Reading a Malcolm Gladwell book is like peeling the layers of an onion but without the tears. Layers and layers of thought. Always thought provoking.

Jan 10, 2020

Highly enjoyed this book.

Dec 29, 2019

Another book to make you see things differently. This time it is the concept of personal success which, if you believe the author’s research (and it makes sense), is due more to the good luck of timing, opportunity and cultural legacy (a new concept for me) than intelligence and ambition. It became more interesting the further I read and caused me to sit and think about the course of my own life. I think this could be a valuable book for anyone to read - maybe especially would-be parents.

Aug 28, 2019

Entertaining, but really uneven... The book is divided into two main parts. The first one is called Opportunity and is focused on explaining the success of individual outliers. The second part called Legacy is focused on the success or failure of various cultures.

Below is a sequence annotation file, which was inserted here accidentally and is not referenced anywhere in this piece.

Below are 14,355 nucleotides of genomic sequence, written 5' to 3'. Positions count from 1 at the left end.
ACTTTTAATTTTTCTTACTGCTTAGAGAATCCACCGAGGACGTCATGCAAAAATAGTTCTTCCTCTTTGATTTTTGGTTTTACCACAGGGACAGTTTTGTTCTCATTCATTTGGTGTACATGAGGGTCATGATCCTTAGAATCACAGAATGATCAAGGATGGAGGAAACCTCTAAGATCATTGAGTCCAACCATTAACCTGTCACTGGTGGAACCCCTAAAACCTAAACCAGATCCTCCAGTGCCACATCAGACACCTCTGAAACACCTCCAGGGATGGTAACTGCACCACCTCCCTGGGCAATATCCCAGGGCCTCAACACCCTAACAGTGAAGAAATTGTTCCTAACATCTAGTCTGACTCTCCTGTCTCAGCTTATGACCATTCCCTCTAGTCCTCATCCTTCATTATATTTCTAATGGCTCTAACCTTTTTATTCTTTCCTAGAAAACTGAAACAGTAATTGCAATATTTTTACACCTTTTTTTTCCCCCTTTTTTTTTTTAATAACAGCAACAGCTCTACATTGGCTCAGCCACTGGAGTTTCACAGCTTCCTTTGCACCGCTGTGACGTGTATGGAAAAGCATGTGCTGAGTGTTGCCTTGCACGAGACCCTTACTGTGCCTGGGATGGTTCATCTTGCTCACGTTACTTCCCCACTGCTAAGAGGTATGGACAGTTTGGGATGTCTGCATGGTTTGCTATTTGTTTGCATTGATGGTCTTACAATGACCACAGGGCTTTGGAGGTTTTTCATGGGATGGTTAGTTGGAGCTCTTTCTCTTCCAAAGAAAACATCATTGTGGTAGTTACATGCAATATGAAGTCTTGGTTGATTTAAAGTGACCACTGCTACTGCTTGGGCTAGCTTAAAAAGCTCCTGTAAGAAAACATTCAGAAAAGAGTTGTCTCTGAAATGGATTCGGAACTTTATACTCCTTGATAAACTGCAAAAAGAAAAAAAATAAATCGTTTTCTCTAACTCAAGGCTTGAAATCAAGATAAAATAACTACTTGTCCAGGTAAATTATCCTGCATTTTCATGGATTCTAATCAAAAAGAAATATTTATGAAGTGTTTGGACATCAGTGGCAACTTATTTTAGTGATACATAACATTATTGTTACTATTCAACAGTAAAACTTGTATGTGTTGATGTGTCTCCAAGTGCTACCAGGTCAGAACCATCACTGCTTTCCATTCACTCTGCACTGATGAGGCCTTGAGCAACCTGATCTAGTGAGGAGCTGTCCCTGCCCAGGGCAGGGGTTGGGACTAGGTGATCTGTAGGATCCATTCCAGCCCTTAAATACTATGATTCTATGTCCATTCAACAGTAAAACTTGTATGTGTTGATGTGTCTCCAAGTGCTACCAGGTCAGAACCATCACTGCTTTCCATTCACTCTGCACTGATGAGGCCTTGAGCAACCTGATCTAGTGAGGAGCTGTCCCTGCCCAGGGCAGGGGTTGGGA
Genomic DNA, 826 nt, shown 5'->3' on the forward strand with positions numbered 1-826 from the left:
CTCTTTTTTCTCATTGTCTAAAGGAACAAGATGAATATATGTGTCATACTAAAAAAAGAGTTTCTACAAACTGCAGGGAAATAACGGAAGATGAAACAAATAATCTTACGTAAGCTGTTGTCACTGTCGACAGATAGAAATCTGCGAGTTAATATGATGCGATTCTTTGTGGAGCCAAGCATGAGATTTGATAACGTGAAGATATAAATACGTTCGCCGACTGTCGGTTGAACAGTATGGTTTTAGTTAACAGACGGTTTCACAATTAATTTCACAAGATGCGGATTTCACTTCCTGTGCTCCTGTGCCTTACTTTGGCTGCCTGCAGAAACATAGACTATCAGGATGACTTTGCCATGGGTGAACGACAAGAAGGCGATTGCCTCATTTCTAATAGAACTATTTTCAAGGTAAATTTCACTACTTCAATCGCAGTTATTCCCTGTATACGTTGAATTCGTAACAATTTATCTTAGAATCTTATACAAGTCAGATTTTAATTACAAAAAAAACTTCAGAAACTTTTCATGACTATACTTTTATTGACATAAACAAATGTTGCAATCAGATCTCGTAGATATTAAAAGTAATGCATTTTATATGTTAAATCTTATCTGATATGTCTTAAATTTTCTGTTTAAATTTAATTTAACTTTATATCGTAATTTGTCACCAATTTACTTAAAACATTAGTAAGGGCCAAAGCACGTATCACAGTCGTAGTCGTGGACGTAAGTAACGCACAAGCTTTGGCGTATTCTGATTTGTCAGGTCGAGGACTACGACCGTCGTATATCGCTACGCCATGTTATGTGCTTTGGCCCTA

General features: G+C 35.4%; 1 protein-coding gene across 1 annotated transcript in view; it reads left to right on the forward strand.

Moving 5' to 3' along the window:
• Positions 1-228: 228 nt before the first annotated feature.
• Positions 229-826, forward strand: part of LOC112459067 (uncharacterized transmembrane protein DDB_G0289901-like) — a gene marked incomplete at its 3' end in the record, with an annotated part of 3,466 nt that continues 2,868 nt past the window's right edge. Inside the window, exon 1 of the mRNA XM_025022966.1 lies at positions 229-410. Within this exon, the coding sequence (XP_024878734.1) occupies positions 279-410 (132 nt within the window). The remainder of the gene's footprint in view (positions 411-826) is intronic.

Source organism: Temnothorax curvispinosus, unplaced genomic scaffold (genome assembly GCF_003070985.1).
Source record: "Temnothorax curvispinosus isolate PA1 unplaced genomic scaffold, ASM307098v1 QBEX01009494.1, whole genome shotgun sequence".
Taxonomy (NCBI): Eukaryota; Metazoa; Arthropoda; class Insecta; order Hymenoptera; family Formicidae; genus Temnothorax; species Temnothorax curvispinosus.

While the first part, Opportunity, is more entertaining, it is the weaker of the two. Gladwell makes such an effort to explain out the outliers as to render them entirely mainstream that he forgets that they are outliers. He explains so much by what year they were born. To quote him: “For a young would be lawyer, being born in the early 1930s was a magic time, just as being born in 1955 was for software programmer, or being born in 1835 was for an entrepreneur.” His logic is that about 20 to 30 years after those respective dates hostile merger and acquisition became prevalent on Wall Street, the computer revolution took off, and the industrial revolution in the U.S. really got going, respectively. Thus, in his views outliers are no more than a product of their time. However, this argument does not look at the other side. For instance, Bill Gates was not just a product of the computer revolution. He was a key individual that actually created the computer revolution. Without Bill Gates, Steve Jobs and very few others, there was no computer revolution. This same logic can be advanced with the key entrepreneurs during the industrial revolution or lawyers during the wave of hostile takeovers. These individuals just like Bill Gates were not just passive agent surfing the wave of their respective time. They were the respective storms that created the waves.